About ten years ago, whenever I visited Europe, I always used to look the wrong way when crossing the road. But not, as you might think, just out of habit and instinct; it's slightly odder than that. I consciously thought about which way to look but still got it wrong. It was just the dumbest thing. I would actually stop, think about the way I should be looking, and still somehow look the wrong way.
Eventually I came to realise what was going wrong in my head. Basically, I had TWO instructions going on: one was (a) here in France, you need to look left as you cross the road, and (b) here in France, you need to look in the opposite direction from what you think. Both of these instructions are fine and each would on their own likely produce the right result. But both of these instructions together are a disaster; they cancel each other out. I'd think 'look right' then the other instruction would suggest I reverse that, so I'd look left. You have to choose one.
And which one? Well, (a) is actually much better than (b), because (b) is ultimately self-cancelling. If it works and becomes instinctive, then it will at some point come to feed on itself. You start by using the instruction to look left when habit told you to look right; but once you're now instinctively looking left, the instruction tells you to look right again.
Strangely enough, it's simpler when there's more than two options, when changing currency or learning a new language and it's not simply a binary. No one speaks French by thinking 'fromage is just the opposite of cheese'. You just learn to say fromage. In other words, you need to teach yourself to do what's right, not what's different.
I bring this up because of the Labour leadership elections. A whole series of candidates have put themselves forward (and some have already taken themselves back) for the job. But look what's happening: candidate after candidate has denounced the 2015 manifesto, the manifesto that they all signed up to and on which they all campaigned. Most of the candidates have been insisting that what the Labour Party needs to do is ditch their former policies and do the opposite. Liz Kendall has declared that Miliband's Labour was not 'aspirational' enough, that it should distance itself from the trade unions, and embrace privatisation in the NHS, the school system and in university teaching. Andy Burnham has complained that Miliband's Labour was anti-business and that the party needs to 'celebrate the spirit of enterprise'. He's also said it was a mistake to be running a deficit before the crash of 2008, as does Mary Creagh. Yvette Cooper also thinks Miliband was anti-business and has pledged to support cuts in Corporation Tax and to set up a advisory group of business leaders. Caroline Flint, standing for the Deputy Leadership, has suggested that the party should give a 'kick up the backside' to people on benefits.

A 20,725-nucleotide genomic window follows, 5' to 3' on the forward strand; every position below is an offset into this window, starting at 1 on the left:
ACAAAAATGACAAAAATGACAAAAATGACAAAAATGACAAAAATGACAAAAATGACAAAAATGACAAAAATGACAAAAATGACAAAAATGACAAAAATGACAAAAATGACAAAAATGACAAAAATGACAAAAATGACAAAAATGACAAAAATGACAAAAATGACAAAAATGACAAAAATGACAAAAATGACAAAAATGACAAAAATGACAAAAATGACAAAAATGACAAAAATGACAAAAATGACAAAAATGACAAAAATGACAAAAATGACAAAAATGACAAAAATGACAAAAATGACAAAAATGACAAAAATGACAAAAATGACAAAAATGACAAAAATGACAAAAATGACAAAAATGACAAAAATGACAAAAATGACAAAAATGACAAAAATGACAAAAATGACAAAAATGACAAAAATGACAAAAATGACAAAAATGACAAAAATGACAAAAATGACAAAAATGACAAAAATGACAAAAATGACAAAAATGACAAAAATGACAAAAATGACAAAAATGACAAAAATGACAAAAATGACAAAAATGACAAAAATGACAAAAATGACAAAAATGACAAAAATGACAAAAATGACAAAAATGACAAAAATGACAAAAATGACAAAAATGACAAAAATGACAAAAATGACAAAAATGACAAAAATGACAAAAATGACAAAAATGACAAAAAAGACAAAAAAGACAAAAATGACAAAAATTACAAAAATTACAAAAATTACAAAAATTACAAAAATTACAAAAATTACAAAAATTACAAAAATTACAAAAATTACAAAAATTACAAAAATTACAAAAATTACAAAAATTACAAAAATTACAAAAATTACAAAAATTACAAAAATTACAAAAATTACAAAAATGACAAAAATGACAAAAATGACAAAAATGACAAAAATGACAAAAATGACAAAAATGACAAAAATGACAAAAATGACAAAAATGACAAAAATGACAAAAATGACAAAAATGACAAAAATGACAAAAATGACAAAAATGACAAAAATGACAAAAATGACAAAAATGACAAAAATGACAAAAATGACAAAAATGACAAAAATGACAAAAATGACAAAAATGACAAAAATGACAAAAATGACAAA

All of these positions seem to be based on ditching the principles on which they fought the election. This is stupid for many reasons: Labour got 9.3 million votes last month. The Tories got 11.3 million. It was hardly a landslide; it was close. In fact, as this chart shows, only twice in the last forty years has it been closer. Why this rush to sweep everything away?